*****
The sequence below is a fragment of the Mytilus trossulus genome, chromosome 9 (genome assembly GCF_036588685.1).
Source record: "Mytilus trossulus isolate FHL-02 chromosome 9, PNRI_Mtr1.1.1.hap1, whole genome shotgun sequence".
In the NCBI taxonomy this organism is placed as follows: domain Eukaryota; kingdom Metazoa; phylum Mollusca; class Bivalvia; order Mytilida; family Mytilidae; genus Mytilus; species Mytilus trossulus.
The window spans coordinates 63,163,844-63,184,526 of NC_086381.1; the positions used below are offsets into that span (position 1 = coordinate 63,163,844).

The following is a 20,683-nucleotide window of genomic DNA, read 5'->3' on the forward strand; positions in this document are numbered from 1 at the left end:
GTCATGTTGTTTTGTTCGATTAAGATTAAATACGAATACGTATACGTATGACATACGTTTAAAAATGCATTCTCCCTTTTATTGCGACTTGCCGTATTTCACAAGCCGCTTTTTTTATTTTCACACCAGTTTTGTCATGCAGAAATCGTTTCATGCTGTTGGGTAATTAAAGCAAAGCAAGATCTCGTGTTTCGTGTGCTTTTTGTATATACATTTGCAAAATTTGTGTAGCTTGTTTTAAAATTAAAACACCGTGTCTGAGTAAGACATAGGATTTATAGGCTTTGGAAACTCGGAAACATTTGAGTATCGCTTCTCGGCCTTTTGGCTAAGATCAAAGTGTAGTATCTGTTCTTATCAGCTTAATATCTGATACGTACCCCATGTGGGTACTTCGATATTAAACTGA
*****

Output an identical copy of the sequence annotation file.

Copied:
The sequence below is a fragment of the Mytilus trossulus genome, chromosome 9 (genome assembly GCF_036588685.1).
Source record: "Mytilus trossulus isolate FHL-02 chromosome 9, PNRI_Mtr1.1.1.hap1, whole genome shotgun sequence".
In the NCBI taxonomy this organism is placed as follows: domain Eukaryota; kingdom Metazoa; phylum Mollusca; class Bivalvia; order Mytilida; family Mytilidae; genus Mytilus; species Mytilus trossulus.
The window spans coordinates 63,163,844-63,184,526 of NC_086381.1; the positions used below are offsets into that span (position 1 = coordinate 63,163,844).

The following is a 20,683-nucleotide window of genomic DNA, read 5'->3' on the forward strand; positions in this document are numbered from 1 at the left end:
GTCATGTTGTTTTGTTCGATTAAGATTAAATACGAATACGTATACGTATGACATACGTTTAAAAATGCATTCTCCCTTTTATTGCGACTTGCCGTATTTCACAAGCCGCTTTTTTTATTTTCACACCAGTTTTGTCATGCAGAAATCGTTTCATGCTGTTGGGTAATTAAAGCAAAGCAAGATCTCGTGTTTCGTGTGCTTTTTGTATATACATTTGCAAAATTTGTGTAGCTTGTTTTAAAATTAAAACACCGTGTCTGAGTAAGACATAGGATTTATAGGCTTTGGAAACTCGGAAACATTTGAGTATCGCTTCTCGGCCTTTTGGCTAAGATCAAAGTGTAGTATCTGTTCTTATCAGCTTAATATCTGATACGTACCCCATGTGGGTACTTCGATATTAAACTGA